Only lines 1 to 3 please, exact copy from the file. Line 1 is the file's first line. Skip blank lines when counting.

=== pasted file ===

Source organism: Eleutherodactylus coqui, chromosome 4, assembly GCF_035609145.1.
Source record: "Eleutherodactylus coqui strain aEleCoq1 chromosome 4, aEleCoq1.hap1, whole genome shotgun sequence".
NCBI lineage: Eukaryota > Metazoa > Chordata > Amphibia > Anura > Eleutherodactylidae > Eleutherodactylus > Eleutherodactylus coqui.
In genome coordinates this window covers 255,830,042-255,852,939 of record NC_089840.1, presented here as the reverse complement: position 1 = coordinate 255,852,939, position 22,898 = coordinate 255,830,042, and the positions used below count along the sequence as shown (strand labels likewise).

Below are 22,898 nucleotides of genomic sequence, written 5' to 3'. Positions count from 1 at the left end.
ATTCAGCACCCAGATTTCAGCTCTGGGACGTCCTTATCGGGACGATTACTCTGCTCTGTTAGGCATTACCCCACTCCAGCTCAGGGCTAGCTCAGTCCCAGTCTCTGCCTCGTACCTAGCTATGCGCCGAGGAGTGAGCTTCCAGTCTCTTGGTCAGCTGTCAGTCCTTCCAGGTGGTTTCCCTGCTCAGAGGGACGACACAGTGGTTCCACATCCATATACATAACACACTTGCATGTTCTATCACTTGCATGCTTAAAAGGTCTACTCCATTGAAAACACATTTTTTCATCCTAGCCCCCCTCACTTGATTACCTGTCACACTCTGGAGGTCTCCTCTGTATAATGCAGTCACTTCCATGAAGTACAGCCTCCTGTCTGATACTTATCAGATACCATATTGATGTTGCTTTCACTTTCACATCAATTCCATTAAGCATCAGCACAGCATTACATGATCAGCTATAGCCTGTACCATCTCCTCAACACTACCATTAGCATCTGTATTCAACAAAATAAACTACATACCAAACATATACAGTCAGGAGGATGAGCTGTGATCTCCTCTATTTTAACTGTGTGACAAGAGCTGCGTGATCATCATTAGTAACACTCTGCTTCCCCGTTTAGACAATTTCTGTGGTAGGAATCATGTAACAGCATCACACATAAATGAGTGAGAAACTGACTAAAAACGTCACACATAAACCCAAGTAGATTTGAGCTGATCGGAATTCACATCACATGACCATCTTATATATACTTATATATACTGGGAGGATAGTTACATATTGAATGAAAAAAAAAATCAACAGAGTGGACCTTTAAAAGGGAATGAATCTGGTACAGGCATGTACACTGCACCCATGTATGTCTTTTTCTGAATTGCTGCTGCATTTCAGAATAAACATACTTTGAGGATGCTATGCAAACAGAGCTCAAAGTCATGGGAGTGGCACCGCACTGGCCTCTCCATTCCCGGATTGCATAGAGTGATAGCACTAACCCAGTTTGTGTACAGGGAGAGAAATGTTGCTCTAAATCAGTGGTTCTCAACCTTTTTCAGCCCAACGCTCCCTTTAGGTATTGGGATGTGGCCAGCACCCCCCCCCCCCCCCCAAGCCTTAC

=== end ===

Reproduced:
Source organism: Eleutherodactylus coqui, chromosome 4, assembly GCF_035609145.1.
Source record: "Eleutherodactylus coqui strain aEleCoq1 chromosome 4, aEleCoq1.hap1, whole genome shotgun sequence".
NCBI lineage: Eukaryota > Metazoa > Chordata > Amphibia > Anura > Eleutherodactylidae > Eleutherodactylus > Eleutherodactylus coqui.